The “well-settled doctrine of ‘unconstitutional conditions,’ ” Dolan, 512 U.S. at 385, 114 S.Ct. 2309, prohibits the government from “deny[ing] a benefit to a person on a basis that infringes his constitutionally protected” rights, Rumsfeld v. Forum for Acad. & Institutional Rights, Inc., 547 U.S. 47, 59, 126 S.Ct. 1297, 164 L.Ed.2d 156 (2006) (citations and internal quotation marks omitted); see Perry v. Sindermann, 408 U.S. 593, 597, 92 S.Ct. 2694, 33 L.Ed.2d 570 (1972) (explaining that the unconstitutional conditions doctrine prevents a governmental body from using conditions to achieve results which it “could not command directly” (citations and internal quotation marks omitted) ). In the land-use context, “a special application of this doctrine ․ protects the Fifth Amendment right to just compensation for property the government takes when owners apply for land-use permits.” Koontz, 570 U.S. at 604, 133 S.Ct. 2586 (citations and internal quotation marks omitted). In Nollan, for example, the Supreme Court held that a state agency could not, without paying just compensation, require the owners of beachfront property to grant a public easement over their property as a condition for obtaining a building permit. 483 U.S. at 831–42, 107 S.Ct. 3141; see also Dolan, 512 U.S. at 379–80, 394–95, 114 S.Ct. 2309 (concluding that a taking occurred when a city required a landowner to dedicate a portion of her real property to a greenway that would include a bike and pedestrian path for public use).

Because of the typically broad powers wielded by permitting officials, landowners who seek governmental authorization to develop their properties “are especially vulnerable to the type of coercion that the unconstitutional conditions doctrine prohibits.” Koontz, 570 U.S. at 605, 133 S.Ct. 2586. “Extortionate demands” made by permitting authorities can “frustrate the Fifth Amendment right to just compensation, and the unconstitutional conditions doctrine prohibits them.” Id.; see Dolan, 512 U.S. at 396, 114 S.Ct. 2309.

The Inholders insist that their takings claim has ripened because the government has conditioned the grant of a permit to reconstruct Forest Roads 89 and 268 on the “surrender” of their alleged Revised Statute 2477 easements. This argument is unavailing. In a letter dated March 19, 2015, the USDA stated that it did “not agree” that the Inholders hold valid easements pursuant to Revised Statute 2477, J.A. 33, asserting that the statute did not grant easements to “private citizens,” J.A. 34. In addition, although the agency urged the Inholders to continue to “work with the Forest Service to reconstruct road access,” it cautioned them that “anyone using national forest lands in an unauthorized manner may be subject to criminal and civil penalties under federal law.” J.A. 34.

Contrary to the Inholders’ assertions, the record contains no evidence suggesting that the government has conditioned the grant of a special use permit on the relinquishment of their alleged property rights. While the government disputes that the Inholders hold valid Revised Statute 2477 easements, it has not asserted that they must cede their claim of ownership in exchange for a permit allowing them to repair and reconstruct Forest Roads 89 and 268. To the contrary, at oral argument counsel for the government specifically stated that the Inholders would not waive any ownership rights in Revised Statute 2477 easements by availing themselves of Forest Service special use permitting procedures. See Oral Arg. at 14:39–15:55,

F. Quiet Title Action

“[S]ince passage of the Tucker Act in 1887,” parties asserting “title to land claimed by the United States” have had the right to “sue in the Court of Claims and attempt to make out a constitutional claim for just compensation.” Block v. N. Dakota ex rel. Bd. of Univ. & School Lands, 461 U.S. 273, 280–81, 103 S.Ct. 1811, 75 L.Ed.2d 840 (1983). In 1972, however, Congress created another procedure for adjudicating real property disputes with the government. See id. at 282–83, 103 S.Ct. 1811. The Quiet Title Act, 28 U.S.C. § 2409a, provides a limited waiver of sovereign immunity for actions to quiet title against the United States. See United States v. Mottaz, 476 U.S. 834, 849, 106 S.Ct. 2224, 90 L.Ed.2d 841 (1986) (“Prior to the passage of the Quiet Title Act, adverse claimants had resorted to the Tucker Act to circumvent the Government's immunity from quiet title suits. Rather than seeking a declaration that they owned the property at issue, such claimants would concede that the Government possessed title and then would seek compensation for the Government's having taken the property from them.”). It “authorizes ․ a particular type of action, known as a quiet title suit: a suit by a plaintiff asserting a ‘right, title, or interest’ in real property that conflicts with a ‘right, title, or interest’ the United States claims.” Match-E-Be-Nash-She-Wish Band of Pottawatomi Indians v. Patchak, 567 U.S. 209, 215, 132 S.Ct. 2199, 183 L.Ed.2d 211 (2012) (quoting 28 U.S.C. § 2409a(d) ).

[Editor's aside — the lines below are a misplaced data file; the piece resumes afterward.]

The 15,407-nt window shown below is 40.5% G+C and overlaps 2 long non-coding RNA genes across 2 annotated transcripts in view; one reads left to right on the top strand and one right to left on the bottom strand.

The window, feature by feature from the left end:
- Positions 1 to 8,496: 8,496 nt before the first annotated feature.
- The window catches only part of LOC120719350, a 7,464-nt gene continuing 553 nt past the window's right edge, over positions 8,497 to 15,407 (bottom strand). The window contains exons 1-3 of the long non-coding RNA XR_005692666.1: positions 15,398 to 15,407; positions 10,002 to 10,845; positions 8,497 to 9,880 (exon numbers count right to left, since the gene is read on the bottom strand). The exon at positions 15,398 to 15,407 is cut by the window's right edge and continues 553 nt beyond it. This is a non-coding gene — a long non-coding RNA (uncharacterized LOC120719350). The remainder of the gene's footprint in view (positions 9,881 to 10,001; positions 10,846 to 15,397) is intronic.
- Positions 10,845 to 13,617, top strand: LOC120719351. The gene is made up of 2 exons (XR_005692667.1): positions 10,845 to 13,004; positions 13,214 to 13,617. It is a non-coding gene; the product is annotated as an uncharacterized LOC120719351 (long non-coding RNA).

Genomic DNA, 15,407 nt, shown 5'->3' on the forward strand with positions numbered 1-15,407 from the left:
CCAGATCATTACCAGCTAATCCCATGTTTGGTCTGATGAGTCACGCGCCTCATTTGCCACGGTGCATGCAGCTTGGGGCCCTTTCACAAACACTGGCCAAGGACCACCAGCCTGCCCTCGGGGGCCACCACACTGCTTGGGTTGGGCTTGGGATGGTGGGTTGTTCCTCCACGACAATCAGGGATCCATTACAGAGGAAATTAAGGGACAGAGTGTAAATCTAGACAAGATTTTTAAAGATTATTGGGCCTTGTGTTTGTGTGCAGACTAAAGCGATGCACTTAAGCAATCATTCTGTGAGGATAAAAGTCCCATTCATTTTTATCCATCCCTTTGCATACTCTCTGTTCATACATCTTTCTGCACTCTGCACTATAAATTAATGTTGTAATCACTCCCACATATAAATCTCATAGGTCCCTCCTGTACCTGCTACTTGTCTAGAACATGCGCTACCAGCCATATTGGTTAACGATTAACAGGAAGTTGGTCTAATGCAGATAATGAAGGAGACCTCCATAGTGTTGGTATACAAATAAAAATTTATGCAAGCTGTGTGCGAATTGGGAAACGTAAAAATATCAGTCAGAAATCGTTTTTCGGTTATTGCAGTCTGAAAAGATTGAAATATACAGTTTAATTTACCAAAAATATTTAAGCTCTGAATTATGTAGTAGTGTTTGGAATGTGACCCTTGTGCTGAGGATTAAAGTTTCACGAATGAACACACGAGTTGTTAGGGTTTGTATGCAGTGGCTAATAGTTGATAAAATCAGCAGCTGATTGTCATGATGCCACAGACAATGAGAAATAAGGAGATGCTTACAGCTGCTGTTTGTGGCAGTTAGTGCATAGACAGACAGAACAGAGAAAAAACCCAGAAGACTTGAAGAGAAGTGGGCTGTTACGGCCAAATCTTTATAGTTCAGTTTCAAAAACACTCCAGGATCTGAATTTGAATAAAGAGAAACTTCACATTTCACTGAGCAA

Because we conclude that the Inholders’ claim alleging a Fifth Amendment taking is not ripe for adjudication, we express no view on whether they hold valid Revised Statute 2477 easements. We note, however, that a suit brought pursuant to the Quiet Title Act, 28 U.S.C. § 2409a, may provide an alternative mechanism for adjudication of their ownership rights in such easements.*


Accordingly, the judgment of the United States Court of Federal Claims is affirmed.



FOOTNOTE.   The Quiet Title Act requires a plaintiff to “set forth with particularity the nature of the right, title, or interest which the plaintiff claims in the real property, the circumstances under which it was acquired, and the right, title, or interest claimed by the United States.” 28 U.S.C. § 2409a(d). Courts have consulted both state and federal law in determining whether valid Revised Statute 2477 property rights have vested. See, e.g., Alaska Dep't of Nat. Res. v. United States, 816 F.3d 580, 583–84 (9th Cir. 2016) (“[Revised Statute] 2477 is unusual, as land-grant statutes go, because of its self-executing nature. No formal document memorializing the grant of a right-of-way needed to be executed by a federal official. Nor did a State, as the recipient of the grant, need to take any formal steps to accept the federal government's grant of a right-of-way. Acceptance of a grant is determined by state law.” (citations omitted) ); San Juan Cty. v. United States, 754 F.3d 787, 791 (10th Cir. 2014) (“The question of whether a [Revised Statute] 2477 right-of-way has been accepted is a question of federal law. However, to the extent that state law provides convenient and appropriate principles for [implementing] congressional intent, federal law borrows from it to determin[e] what is required for acceptance of a right of way.” (citations and internal quotation marks omitted) (alterations in original) ).

Mayer, Circuit Judge.